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Nevada Bounty Hunter Guide: Requirements and Steps

With a private bail system in place, Nevada offers a licensing structure for bounty hunters or bail enforcement agents to work legally in the state. The state allows bail enforcement from private individuals and even though the perform the same duties, the state prohibits the use of the word “bounty hunter.” Bail enforcement agents in Nevada must be licensed by the Nevada Division of Insurance. Bail enforcement agents work for bail bondsmen to locate and return defendants who have skipped bail. If you are interested in becoming a bail enforcement agent in Nevada, you’ll need to understand the licensure requirements and steps to follow before beginning work. This information can be found below.

Requirements for Prospective Bail Enforcement Agents in Nevada

Working as a bail enforcement agent can be a dangerous job. To ensure the safety of the agent as well as the fugitive, you must meet the following criteria:

  • Be a US or naturalized citizen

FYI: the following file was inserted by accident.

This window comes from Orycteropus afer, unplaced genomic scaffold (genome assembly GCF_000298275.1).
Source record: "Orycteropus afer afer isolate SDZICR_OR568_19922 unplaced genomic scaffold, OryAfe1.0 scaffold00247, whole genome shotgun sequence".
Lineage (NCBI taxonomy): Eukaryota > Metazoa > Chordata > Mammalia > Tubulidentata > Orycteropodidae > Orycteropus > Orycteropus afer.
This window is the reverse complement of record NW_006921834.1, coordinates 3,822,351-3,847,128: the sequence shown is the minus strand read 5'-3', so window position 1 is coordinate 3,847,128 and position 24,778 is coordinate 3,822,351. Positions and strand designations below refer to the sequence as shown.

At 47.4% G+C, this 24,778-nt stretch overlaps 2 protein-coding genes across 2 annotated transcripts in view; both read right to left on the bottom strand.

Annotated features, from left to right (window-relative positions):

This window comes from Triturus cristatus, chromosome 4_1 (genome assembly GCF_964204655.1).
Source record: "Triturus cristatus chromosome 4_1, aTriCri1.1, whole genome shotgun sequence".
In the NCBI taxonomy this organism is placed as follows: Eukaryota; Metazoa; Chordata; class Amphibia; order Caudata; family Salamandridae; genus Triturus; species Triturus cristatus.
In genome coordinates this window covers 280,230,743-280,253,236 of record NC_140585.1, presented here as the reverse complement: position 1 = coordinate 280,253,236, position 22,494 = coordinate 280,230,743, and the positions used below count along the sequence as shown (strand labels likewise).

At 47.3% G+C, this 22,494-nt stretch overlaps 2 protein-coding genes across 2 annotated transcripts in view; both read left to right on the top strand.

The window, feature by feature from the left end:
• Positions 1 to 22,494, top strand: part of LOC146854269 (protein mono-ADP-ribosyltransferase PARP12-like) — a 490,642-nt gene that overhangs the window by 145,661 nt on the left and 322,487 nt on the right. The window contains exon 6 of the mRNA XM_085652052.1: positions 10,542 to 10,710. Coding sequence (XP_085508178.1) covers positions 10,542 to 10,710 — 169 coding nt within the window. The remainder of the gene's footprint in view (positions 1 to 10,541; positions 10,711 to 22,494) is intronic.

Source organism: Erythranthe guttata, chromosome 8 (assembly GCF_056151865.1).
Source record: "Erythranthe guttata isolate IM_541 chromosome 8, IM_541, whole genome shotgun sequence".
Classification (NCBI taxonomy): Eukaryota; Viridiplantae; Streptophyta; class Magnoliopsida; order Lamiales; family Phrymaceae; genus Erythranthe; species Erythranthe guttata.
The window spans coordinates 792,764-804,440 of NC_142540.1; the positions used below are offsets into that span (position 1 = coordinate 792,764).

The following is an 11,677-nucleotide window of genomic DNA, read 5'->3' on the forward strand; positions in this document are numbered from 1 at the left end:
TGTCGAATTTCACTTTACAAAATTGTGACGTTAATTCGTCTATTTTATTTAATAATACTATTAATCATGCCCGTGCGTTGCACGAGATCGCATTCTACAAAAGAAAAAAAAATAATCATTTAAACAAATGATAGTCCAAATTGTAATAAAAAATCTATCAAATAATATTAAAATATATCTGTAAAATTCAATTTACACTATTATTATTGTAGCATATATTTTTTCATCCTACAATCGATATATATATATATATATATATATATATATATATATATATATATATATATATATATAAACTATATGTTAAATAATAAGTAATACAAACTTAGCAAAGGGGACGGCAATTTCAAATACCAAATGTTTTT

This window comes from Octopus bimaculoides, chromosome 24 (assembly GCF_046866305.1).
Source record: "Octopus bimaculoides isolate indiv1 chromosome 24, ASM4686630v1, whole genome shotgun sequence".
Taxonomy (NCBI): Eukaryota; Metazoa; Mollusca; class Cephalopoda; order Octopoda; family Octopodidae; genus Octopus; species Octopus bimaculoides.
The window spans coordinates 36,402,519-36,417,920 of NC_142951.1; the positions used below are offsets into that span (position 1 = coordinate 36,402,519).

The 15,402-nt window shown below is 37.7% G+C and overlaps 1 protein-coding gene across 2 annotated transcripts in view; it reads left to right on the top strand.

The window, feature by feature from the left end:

• Be at least 21 years of age
  • Possess a high school diploma or GED
  • Be a resident of Nevada for at least one year
  • Have no felony convictions, convictions for crimes involving moral turpitude or any crimes involving a controlled substance

Steps to a Career as a Bail Enforcement Agent in Nevada

Subsequent to meeting the requirements, there is a process you must follow in order to receive your license from the Division of Insurance. In Nevada, bail enforcement agents must submit an application, attend a training course, and pass an exam to become licensed. For more details on each step in the process, continue reading.

1. Complete the required training.